ANNE CLEELAND

Writer

The Bengal Bridegift


Chapter 3

     The next morning, Juno woke early and stared into the ashes in the grate for a moment, surprised she’d slept as well as she had. Propping herself up on an elbow, she listened, but did not hear any indication that her companion stirred.  A pirate who was Papa’s cohort, she thought with some dismay; it wanted only this.

     Stretching tentatively, she decided she would very much like to wash and make herself a bit more presentable before coming face-to-face with Mr. Van der Haar, regardless of his questionable allegiances. With this aim, she pulled on her shoes and found a tin pail amongst the rubble, then made her way outside to the garden well. As she turned the corner, she came upon the sight of the Dutchman, stripped to the waist and digging with the shovel so as to rebury the dead priest. Upon sighting her, he paused to catch his breath, taking off his hat and running the back of his arm over his forehead. “Good morning,” he called.

     You must close your mouth, Juno, she told herself, and suited action to thought. His bare chest was well-muscled and broad, with tattooed markings up and down the length of his arms and on his torso, which was of a considerably lighter hue than his face and neck.

     “You should not approach.” With a gesture, he indicated the corpse.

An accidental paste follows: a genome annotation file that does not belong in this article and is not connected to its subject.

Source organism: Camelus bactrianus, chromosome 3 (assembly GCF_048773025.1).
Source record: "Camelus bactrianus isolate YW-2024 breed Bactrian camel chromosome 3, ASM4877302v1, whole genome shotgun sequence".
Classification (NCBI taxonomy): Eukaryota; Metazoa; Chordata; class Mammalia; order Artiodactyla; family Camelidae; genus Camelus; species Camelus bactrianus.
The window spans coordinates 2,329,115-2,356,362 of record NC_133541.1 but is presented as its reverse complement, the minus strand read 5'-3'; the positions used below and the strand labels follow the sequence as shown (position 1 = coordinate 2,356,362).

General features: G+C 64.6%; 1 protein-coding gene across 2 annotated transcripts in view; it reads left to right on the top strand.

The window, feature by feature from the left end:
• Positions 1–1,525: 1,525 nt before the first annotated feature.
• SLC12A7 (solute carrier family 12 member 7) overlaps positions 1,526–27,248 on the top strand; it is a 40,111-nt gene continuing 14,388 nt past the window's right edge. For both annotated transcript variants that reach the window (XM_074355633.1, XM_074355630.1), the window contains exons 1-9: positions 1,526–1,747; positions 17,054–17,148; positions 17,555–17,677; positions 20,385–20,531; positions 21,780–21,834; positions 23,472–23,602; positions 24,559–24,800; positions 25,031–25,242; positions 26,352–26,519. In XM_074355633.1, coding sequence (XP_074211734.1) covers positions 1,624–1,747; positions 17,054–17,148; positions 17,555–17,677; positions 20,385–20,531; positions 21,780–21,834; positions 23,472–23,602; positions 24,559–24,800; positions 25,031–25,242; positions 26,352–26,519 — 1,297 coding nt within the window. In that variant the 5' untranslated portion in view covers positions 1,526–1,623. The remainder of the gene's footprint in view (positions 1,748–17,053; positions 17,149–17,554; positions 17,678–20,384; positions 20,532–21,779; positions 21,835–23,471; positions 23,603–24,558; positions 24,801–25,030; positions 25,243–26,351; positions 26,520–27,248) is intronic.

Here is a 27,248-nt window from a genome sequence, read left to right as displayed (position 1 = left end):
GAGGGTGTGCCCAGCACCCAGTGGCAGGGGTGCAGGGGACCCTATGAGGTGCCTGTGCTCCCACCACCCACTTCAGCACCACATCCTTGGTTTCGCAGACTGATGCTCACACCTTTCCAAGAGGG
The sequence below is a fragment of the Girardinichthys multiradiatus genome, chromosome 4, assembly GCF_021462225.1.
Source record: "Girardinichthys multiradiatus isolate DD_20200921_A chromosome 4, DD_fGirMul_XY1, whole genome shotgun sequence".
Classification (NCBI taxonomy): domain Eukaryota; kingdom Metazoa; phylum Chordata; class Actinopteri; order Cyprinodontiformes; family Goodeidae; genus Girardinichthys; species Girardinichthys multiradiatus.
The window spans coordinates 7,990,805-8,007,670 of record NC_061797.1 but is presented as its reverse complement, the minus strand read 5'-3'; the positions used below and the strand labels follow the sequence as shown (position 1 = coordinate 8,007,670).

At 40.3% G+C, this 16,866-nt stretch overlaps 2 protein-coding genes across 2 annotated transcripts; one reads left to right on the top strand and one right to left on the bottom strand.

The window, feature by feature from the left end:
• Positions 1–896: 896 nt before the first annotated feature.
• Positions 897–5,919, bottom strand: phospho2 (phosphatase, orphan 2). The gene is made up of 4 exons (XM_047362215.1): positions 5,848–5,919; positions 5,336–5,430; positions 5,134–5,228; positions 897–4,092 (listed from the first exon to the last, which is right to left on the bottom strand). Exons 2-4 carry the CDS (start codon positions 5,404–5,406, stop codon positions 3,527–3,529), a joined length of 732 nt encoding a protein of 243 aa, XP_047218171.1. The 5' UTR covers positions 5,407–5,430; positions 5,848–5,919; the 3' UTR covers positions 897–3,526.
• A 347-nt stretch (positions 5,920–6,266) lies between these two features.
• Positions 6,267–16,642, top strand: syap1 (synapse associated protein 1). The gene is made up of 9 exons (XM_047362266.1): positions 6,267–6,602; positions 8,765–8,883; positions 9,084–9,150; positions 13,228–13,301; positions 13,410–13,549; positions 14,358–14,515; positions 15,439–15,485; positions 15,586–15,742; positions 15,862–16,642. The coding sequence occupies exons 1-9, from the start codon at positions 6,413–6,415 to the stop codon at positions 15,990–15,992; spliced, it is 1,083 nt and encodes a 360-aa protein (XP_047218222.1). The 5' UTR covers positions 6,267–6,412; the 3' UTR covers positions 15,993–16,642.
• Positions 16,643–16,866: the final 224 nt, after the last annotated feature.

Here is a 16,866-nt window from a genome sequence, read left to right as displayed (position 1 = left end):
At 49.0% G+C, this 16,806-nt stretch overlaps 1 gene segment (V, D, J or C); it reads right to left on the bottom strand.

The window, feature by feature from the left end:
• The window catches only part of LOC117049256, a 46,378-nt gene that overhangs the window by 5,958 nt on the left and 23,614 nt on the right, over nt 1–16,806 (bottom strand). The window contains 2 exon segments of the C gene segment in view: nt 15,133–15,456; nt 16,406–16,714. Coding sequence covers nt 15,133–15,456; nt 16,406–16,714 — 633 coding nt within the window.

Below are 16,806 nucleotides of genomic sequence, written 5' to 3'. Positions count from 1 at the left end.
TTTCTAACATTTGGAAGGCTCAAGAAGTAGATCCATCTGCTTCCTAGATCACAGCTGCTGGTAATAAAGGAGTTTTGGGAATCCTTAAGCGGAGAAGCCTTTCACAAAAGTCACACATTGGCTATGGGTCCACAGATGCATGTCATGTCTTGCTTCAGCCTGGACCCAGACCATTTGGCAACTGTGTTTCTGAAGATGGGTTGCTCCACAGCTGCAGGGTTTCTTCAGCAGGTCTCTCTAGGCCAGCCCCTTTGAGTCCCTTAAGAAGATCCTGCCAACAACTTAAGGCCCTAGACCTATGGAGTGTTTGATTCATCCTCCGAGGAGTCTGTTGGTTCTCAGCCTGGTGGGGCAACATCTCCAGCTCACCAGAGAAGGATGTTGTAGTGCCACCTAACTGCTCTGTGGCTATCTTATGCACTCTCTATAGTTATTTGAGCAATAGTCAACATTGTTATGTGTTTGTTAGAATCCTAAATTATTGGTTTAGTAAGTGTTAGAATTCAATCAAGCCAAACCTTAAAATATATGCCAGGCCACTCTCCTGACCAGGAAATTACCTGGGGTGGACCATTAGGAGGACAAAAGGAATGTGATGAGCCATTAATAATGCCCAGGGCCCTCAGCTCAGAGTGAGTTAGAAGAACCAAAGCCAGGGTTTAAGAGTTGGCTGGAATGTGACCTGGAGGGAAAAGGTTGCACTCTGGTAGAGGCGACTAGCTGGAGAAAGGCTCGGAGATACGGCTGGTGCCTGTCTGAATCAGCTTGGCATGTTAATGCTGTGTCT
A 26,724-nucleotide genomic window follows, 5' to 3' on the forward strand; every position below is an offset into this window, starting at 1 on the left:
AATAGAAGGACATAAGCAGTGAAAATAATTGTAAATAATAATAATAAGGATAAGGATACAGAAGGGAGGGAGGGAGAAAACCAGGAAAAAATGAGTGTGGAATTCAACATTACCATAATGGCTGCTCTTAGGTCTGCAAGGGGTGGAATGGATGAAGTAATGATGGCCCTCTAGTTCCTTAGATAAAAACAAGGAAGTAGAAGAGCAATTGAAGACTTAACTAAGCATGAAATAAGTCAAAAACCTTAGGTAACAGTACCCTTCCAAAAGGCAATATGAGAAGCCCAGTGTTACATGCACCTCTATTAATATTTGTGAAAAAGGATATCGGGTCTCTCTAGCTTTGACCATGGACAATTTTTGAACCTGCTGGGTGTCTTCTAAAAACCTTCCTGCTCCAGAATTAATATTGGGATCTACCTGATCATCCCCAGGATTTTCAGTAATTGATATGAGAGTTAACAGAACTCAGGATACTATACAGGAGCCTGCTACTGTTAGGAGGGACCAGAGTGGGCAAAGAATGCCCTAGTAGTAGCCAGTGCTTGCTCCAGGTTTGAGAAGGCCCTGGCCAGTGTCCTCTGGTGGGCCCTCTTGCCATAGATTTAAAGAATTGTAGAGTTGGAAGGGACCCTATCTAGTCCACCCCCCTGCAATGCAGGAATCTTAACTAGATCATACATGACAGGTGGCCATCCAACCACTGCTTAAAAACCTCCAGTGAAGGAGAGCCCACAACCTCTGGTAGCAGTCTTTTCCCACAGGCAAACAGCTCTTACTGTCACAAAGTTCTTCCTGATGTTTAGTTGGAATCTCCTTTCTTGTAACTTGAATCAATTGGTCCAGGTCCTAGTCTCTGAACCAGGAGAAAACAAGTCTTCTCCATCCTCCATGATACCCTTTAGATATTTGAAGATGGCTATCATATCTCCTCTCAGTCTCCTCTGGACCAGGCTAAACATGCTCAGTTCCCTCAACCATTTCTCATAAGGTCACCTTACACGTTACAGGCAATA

“I won’t,” she assured him, striving mightily to keep her gaze on his face as opposed to the rest of him, but finding that she was not entirely successful.  She lifted the bucket. “I will fetch some water for washing.”

     He nodded. “Can you start a fire?”

     “Of course,” she replied, and hoped this was true.

     “Leave some water in the bucket, and set it near the fire when you are finished—I will cook the eggs.”

     “There is a mango tree just over there,” she indicated helpfully. “Shall I fetch one?”

     “Very good.”  After replacing his hat on his head, he bent to continue with his endeavors.

     I should move, now, Juno thought, and tore her gaze from his muscled torso, chastising herself for shamelessness. But he was a fascinating sight, and he didn’t seem at all concerned about the proprieties—which made the entire situation less awkward, all in all.

     By the time he entered the kitchen, Juno had managed to slice the mango and coax the water to a boil in the bucket. He carried the eggs in his felt hat, and it was apparent he’d washed at the well—his hair was wet, and his shirt clung to his skin where it was still damp.   Genuinely curious, and deciding that he wouldn’t mind the question, she asked, “The markings you have—are they significant for any reason, or just fanciful?”

     “They are for sentiment,” he teased, reminding her of what she’d said about Papa’s pipe.

     “Oh—oh, I see.” She decided it wouldn’t be appropriate to ask him to enlarge upon the subject—she very much feared he wouldn’t hesitate to pull his shirt off again, and she truly shouldn’t encourage such an action. Truly, she shouldn’t.